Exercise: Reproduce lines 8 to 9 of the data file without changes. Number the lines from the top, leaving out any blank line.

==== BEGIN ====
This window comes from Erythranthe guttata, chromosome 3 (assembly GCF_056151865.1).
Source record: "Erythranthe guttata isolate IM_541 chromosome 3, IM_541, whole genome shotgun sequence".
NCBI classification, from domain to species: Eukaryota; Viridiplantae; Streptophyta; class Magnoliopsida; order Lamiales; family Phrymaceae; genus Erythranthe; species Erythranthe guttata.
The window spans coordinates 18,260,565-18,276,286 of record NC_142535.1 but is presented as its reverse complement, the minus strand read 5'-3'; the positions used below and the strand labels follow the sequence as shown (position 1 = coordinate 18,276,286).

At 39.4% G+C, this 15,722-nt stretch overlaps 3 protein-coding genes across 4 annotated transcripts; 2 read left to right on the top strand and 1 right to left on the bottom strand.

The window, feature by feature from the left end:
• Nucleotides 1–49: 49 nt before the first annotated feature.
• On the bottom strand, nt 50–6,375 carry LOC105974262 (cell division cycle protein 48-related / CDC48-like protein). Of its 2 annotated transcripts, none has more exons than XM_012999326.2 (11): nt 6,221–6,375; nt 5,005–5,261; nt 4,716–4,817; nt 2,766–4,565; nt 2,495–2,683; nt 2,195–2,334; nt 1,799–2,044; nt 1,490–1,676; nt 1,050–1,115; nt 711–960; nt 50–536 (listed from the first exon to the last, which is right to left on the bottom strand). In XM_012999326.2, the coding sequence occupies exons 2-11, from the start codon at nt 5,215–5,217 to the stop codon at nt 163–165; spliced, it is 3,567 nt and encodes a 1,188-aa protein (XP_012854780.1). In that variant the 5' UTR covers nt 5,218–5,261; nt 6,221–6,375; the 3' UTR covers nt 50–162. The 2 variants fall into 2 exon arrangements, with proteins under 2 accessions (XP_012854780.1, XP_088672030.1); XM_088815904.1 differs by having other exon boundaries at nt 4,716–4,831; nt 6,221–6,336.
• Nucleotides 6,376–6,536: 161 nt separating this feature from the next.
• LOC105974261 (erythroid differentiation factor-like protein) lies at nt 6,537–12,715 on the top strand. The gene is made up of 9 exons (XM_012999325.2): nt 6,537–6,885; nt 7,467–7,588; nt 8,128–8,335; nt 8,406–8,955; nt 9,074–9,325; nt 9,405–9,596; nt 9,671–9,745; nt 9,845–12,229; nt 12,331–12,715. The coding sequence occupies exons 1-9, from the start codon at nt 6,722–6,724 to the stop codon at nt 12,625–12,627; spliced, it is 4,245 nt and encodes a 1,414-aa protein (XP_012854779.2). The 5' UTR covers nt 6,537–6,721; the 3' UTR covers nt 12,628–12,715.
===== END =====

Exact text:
• On the bottom strand, nt 50–6,375 carry LOC105974262 (cell division cycle protein 48-related / CDC48-like protein). Of its 2 annotated transcripts, none has more exons than XM_012999326.2 (11): nt 6,221–6,375; nt 5,005–5,261; nt 4,716–4,817; nt 2,766–4,565; nt 2,495–2,683; nt 2,195–2,334; nt 1,799–2,044; nt 1,490–1,676; nt 1,050–1,115; nt 711–960; nt 50–536 (listed from the first exon to the last, which is right to left on the bottom strand). In XM_012999326.2, the coding sequence occupies exons 2-11, from the start codon at nt 5,215–5,217 to the stop codon at nt 163–165; spliced, it is 3,567 nt and encodes a 1,188-aa protein (XP_012854780.1). In that variant the 5' UTR covers nt 5,218–5,261; nt 6,221–6,375; the 3' UTR covers nt 50–162. The 2 variants fall into 2 exon arrangements, with proteins under 2 accessions (XP_012854780.1, XP_088672030.1); XM_088815904.1 differs by having other exon boundaries at nt 4,716–4,831; nt 6,221–6,336.
• Nucleotides 6,376–6,536: 161 nt separating this feature from the next.